Astronomers and physicists using the Cornell-managed Arecibo Telescope in Puerto Rico have discovered radio interpulses from the Crab Nebula pulsar that feature never-before-seen radio emission spectra. This leads scientists to speculate this could be the first cosmic object with a third magnetic pole.
"We never see the strange frequency structure in the main pulse and we never see the really short blasts in the interpulse," said Tim Hankins, acting director of the Arecibo Observatory and a co-investigator on this research. "We fully expected the main pulse and interpulse to be spectrally identical, but what we found is that they are very different. This is the first time seeing this in a pulsar."
Hankins, who also is an emeritus professor of physics at New Mexico Tech in Socorro, N.M., will present a poster, "Radio Emission Signatures in the High Frequency Interpulse of the Crab Pulsar," which he made with Jean Eilek, New Mexico Tech professor of physics, on Jan. 8, 2007, at the American Astronomical Society (AAS) convention in Seattle.
"This is a cool result," said Eilek. "The fact that the 'left hand' and the 'right hand' of the pulsar – or the north and south magnetic poles – don't know what each other is doing, is very striking. It knocks just about every existing theory of pulsar radio emission for a loop."
Because pulses from north and south poles should be identical, Eilek thinks this strange radio emission might be coming from another part of the pulsar. She speculates: "Maybe we've discovered an unknown, unexpected 'third magnetic pole' somewhere else in the star."
Pulsars are important to understand as they allow physicists to confirm Albert Einstein's Theory of Relativity. The magnetic and electrical fields of pulsars are far stronger than any laboratory can generate, and Hankins admits this is a difficult physics problem to understand.
In the case of the Crab Nebula pulsar, located in the constellation Taurus, some 6,300 light years from Earth, the numbers boggle the mind: Plasma clouds in the pulsar's atmosphere send out the radio emission blasts in times as short as four-tenths of a nanosecond. This plasma cloud is smaller than a soccer ball. During their short lifetimes, their blasts of radio emission can be as powerful as 10 percent of the power of our sun
"These strange emission features are not showing up in other pulsars," says Eilek. The researchers have been using Arecibo on several observation occasions, between 2004 and the present. They last conducted observations in December 2006. "Maybe the magnetic field is not as simple as we think. Right now, we're totally perplexed," she said.
Blaine Friedlander | EurekAlert!
Subnano lead particles show peculiar decay behavior
25.04.2018 | Ernst-Moritz-Arndt-Universität Greifswald
Getting electrons to move in a semiconductor
25.04.2018 | American Institute of Physics
At the Hannover Messe 2018, the Bundesanstalt für Materialforschung und-prüfung (BAM) will show how, in the future, astronauts could produce their own tools or spare parts in zero gravity using 3D printing. This will reduce, weight and transport costs for space missions. Visitors can experience the innovative additive manufacturing process live at the fair.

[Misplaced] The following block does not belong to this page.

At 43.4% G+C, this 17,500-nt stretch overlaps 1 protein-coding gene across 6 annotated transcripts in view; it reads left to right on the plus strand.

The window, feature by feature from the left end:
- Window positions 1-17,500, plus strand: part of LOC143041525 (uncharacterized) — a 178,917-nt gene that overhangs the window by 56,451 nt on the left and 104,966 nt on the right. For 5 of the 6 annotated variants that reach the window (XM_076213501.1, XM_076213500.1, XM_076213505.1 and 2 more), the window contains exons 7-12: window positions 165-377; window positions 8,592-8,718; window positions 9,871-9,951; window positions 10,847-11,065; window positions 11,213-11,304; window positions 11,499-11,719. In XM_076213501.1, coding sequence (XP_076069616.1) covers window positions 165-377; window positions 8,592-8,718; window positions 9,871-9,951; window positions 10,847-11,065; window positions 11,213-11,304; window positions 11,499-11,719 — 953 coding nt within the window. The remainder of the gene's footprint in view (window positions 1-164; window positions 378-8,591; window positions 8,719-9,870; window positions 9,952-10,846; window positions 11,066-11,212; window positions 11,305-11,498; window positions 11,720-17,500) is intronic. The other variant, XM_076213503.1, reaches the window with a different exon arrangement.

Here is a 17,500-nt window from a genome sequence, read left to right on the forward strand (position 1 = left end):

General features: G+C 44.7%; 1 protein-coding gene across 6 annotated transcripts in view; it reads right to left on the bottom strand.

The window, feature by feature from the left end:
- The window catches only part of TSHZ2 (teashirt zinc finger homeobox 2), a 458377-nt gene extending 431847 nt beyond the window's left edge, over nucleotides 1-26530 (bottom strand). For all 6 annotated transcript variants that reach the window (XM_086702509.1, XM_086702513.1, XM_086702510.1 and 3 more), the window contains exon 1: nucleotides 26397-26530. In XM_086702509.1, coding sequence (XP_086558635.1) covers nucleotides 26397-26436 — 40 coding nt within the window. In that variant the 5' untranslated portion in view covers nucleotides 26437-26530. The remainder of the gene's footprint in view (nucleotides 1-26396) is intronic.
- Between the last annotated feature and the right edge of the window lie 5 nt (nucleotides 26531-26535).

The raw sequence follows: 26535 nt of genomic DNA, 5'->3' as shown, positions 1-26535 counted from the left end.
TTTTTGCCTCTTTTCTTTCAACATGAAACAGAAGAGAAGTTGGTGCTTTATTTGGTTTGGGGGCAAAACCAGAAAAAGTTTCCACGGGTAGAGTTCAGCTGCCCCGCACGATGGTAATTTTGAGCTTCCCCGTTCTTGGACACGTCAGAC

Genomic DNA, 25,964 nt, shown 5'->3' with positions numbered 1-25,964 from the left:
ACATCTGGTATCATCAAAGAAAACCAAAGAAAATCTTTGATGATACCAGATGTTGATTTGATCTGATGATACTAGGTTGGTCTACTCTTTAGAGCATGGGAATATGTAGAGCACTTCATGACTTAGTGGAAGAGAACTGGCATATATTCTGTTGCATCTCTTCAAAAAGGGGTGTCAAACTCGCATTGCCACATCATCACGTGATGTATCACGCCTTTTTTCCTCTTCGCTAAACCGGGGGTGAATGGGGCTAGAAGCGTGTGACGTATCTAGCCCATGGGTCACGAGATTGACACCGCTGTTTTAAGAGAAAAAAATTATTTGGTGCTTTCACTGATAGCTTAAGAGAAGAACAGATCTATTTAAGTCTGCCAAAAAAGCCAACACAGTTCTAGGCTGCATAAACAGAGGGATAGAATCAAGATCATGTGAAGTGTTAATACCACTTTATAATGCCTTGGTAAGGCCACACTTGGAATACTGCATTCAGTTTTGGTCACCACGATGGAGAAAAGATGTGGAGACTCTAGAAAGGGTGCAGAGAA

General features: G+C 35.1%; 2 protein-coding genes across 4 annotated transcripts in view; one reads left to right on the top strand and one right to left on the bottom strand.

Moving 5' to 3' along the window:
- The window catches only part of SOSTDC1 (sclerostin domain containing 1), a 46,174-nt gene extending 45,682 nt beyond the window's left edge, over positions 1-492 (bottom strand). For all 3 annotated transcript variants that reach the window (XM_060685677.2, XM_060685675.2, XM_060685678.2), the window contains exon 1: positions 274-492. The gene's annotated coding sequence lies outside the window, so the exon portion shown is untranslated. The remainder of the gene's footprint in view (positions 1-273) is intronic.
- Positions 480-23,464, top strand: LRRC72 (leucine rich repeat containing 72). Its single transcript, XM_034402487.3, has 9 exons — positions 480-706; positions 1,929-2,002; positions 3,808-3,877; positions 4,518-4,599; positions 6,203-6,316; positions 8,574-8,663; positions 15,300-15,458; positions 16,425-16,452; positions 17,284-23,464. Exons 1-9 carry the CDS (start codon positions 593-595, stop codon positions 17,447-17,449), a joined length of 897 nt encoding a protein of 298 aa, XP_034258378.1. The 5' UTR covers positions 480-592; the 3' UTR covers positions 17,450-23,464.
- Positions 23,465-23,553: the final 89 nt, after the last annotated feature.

Powder-based additive manufacturing in zero gravity is the name of the project in which a component is produced by applying metallic powder layers and then...
Physicists at the Laboratory for Attosecond Physics, which is jointly run by Ludwig-Maximilians-Universität and the Max Planck Institute of Quantum Optics, have developed a high-power laser system that generates ultrashort pulses of light covering a large share of the mid-infrared spectrum. The researchers envisage a wide range of applications for the technology – in the early diagnosis of cancer, for instance.
Molecules are the building blocks of life. Like all other organisms, we are made of them. They control our biorhythm, and they can also reflect our state of...
University of Connecticut researchers have created a biodegradable composite made of silk fibers that can be used to repair broken load-bearing bones without the complications sometimes presented by other materials.
Repairing major load-bearing bones such as those in the leg can be a long and uncomfortable process.
Study published in the journal ACS Applied Materials & Interfaces is the outcome of an international effort that included teams from Dresden and Berlin in Germany, and the US.
Scientists at the Helmholtz-Zentrum Dresden-Rossendorf (HZDR) together with colleagues from the Helmholtz-Zentrum Berlin (HZB) and the University of Virginia...
Novel highly efficient and brilliant gamma-ray source: Based on model calculations, physicists of the Max PIanck Institute for Nuclear Physics in Heidelberg propose a novel method for an efficient high-brilliance gamma-ray source. A giant collimated gamma-ray pulse is generated from the interaction of a dense ultra-relativistic electron beam with a thin solid conductor. Energetic gamma-rays are copiously produced as the electron beam splits into filaments while propagating across the conductor. The resulting gamma-ray energy and flux enable novel experiments in nuclear and fundamental physics.
The typical wavelength of light interacting with an object of the microcosm scales with the size of this object. For atoms, this ranges from visible light to...
13.04.2018 | Event News
12.04.2018 | Event News
09.04.2018 | Event News
25.04.2018 | Physics and Astronomy
25.04.2018 | Physics and Astronomy
25.04.2018 | Information Technology